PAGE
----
Comparative judgment tasks may have several applications in consumer research. Alba and Hutchinson (1987) suggest that representations of dimensions may develop in two ways; through paired-associate learning and transitive learning. They also point out differences between partial and complete orderings of stimuli. Several such issues relating to magnitude representations can be tested using comparative judgments. Using dependent variables such as response time and accuracy of comparisons, comparative judgments following choice or learning tasks can be used to understand the effects of a range of factors such as processing goals, format of information presentation, and mode of information on the encoding of magnitudes on specific dimensions.

The empirical findings in psychology in terms of the symbolic distance effect, the semantic congruity effect, and reference point effects present interesting testing grounds for hypotheses in consumer research. The distance effect can be used as a means of understanding how consumers represent magnitude information in memory. The occurrence or non-occurrence of the distance effect for different types of distances (i.e, ordinal versus interval) may provide insight into the nature of representation of magnitudes in memory. The occurrence of the symbolic distance effect can be studied as a function of several factors. In this way, the nature of storage of magnitudes can be assessed. Similarly, the effect of task demands (such as asking subjects to identify the higher versus the lower on some attribute) and the effect of reference points could be studied. For example, comparative judgments of prices of brands can be used to research reference price information and its usage by consumers. Variants of the comparative judgment task can be used to assess several issues of importance in consumer research. Instead of comparing brands along a single attribute, comparisons across attributes for a particular brand can also be assessed. Comparative judgments within brands versus comparative judgments within attributes can provide a test of the strength of within attribute versus within brand linkages in consumer memory.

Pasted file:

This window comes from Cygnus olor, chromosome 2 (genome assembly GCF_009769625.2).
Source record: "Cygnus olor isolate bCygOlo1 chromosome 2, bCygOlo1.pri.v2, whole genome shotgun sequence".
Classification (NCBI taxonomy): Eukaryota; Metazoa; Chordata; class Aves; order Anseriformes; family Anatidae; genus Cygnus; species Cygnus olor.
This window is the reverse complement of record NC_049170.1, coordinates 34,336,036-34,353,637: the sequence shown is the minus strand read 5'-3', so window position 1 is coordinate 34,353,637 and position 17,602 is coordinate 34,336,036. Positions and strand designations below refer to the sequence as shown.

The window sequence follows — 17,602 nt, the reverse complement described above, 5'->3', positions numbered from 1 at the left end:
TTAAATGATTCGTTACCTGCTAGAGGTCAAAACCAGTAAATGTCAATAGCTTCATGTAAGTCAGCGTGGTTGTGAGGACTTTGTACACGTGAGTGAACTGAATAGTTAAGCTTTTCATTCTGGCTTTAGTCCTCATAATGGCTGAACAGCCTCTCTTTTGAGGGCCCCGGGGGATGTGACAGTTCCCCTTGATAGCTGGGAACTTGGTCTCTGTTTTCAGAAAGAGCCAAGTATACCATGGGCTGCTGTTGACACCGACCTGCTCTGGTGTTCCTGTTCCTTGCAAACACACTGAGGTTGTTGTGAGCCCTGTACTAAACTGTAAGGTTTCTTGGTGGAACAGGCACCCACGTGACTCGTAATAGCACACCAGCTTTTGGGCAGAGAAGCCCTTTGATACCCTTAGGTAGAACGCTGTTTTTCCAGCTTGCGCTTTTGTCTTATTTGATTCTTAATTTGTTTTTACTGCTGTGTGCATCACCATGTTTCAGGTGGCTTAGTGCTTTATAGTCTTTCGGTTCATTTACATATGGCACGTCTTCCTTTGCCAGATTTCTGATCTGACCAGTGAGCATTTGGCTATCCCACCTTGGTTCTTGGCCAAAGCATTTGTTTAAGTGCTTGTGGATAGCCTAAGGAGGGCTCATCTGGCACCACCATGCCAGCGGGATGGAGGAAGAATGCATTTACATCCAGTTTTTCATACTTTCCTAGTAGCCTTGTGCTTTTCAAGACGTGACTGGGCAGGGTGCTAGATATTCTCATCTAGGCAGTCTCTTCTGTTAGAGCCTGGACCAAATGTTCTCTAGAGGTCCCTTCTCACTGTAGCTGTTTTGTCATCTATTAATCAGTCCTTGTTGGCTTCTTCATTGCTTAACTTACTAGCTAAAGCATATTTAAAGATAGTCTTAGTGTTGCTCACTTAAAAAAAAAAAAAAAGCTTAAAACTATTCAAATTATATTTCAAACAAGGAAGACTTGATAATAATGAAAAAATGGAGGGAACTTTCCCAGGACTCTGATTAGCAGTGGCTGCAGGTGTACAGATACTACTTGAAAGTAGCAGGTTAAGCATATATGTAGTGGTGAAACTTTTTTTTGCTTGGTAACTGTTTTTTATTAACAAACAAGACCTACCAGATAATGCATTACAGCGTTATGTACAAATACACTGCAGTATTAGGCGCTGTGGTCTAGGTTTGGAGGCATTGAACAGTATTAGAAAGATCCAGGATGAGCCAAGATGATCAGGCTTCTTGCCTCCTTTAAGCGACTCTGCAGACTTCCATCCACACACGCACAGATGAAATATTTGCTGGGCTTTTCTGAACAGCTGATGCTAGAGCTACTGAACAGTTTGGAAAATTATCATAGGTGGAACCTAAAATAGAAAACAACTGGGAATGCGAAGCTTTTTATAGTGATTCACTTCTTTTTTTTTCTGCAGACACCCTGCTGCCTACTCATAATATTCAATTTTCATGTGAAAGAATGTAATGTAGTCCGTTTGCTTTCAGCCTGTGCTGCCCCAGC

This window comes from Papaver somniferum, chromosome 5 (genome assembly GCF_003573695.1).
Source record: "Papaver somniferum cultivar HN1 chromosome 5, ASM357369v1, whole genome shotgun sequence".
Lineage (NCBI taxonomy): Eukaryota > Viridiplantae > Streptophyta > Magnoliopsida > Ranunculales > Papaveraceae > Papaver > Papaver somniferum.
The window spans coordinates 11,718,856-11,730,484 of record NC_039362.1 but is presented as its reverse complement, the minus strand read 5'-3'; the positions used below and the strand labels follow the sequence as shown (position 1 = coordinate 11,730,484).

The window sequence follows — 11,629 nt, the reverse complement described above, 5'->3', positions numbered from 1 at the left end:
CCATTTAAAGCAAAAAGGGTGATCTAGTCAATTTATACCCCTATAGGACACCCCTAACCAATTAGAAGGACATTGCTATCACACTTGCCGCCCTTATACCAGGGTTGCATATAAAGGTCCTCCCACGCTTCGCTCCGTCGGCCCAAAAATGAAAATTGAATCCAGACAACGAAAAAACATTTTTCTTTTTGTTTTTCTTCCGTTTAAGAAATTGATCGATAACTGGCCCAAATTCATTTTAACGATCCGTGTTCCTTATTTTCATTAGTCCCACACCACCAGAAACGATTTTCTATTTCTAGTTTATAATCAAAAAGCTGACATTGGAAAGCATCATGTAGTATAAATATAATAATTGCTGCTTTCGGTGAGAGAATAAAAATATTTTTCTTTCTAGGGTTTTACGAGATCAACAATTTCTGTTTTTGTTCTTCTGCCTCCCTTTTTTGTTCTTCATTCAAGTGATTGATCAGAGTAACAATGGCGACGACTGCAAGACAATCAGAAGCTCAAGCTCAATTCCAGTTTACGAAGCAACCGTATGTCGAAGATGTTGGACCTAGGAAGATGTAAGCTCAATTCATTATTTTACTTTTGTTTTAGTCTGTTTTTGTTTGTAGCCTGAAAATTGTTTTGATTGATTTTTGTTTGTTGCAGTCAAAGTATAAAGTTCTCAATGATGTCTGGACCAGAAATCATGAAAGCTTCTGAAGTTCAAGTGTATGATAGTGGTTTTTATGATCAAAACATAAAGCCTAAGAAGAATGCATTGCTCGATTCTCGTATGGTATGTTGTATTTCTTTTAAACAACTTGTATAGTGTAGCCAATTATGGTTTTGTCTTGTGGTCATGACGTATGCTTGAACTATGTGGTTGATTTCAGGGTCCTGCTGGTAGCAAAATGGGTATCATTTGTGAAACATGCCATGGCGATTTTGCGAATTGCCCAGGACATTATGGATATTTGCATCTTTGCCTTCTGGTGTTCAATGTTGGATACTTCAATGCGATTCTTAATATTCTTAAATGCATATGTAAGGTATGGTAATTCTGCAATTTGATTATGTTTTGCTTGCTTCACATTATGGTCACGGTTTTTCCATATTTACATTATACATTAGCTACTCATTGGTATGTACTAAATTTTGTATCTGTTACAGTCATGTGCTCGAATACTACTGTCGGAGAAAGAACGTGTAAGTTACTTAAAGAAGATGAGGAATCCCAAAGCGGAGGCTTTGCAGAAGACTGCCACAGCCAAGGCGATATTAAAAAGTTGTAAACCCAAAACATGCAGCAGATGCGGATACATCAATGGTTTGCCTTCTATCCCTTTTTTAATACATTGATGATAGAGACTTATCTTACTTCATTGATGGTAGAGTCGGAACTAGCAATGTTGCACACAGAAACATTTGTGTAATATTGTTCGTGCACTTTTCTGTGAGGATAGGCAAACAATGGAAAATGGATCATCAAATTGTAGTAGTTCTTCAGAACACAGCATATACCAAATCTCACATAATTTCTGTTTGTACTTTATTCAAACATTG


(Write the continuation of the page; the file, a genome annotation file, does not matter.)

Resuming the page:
The comparative judgment task could also be used to assess comparisons between pairs of brands available in the market place. In addition to providing data on pairwise comparisons, the advantage in using response times is that perceptions of distances between brands can be inferred indirectly. Findings on the occurrence of the distance effect at the ordinal or interval levels can then be used to design appropriate response scales and data analyses. For example, in the experiment conducted here, it appeared that respondents were storing distances between brands at the interval level, particularly following the choice task. Knowledge of the ordinal versus interval nature of storage of brand information is crucial to the use of techniques such as MDS which assume certain metric properties. Further, data on comparative judgments can be used to represent brands along unidimensional (or multi-dimensional) space. Pairwise comparisons at the attribute level can be treated similar to pairwise comparisons of brands used as input to non-metric scaling. Comparative judgments across attributes can also be used to indirectly assess perceptions of covariation between attributes.

Whereas similarity judgments have been used in marketing at a brand level to assess "distances" between products, comparative judgments may be used to assess "distances" at the attribute level. The comparative judgment technique has advantages in allowing for the use of multiple dependent variables. This task appears to be face-valid because consumers often compare brands along single attributes and allows for the use of a sensitive dependent variable like response time. The comparative judgment task provides a means of indirectly inferring magnitude representations through accuracy and response time rather than requiring direct scaling by respondents (as in direct scaling). It also focuses on the attribute level and does not require inferences about dimensions (as in many applications of MDS). In conclusion, the comparative judgment task may be a useful methodology for understanding product representations in consumer memory.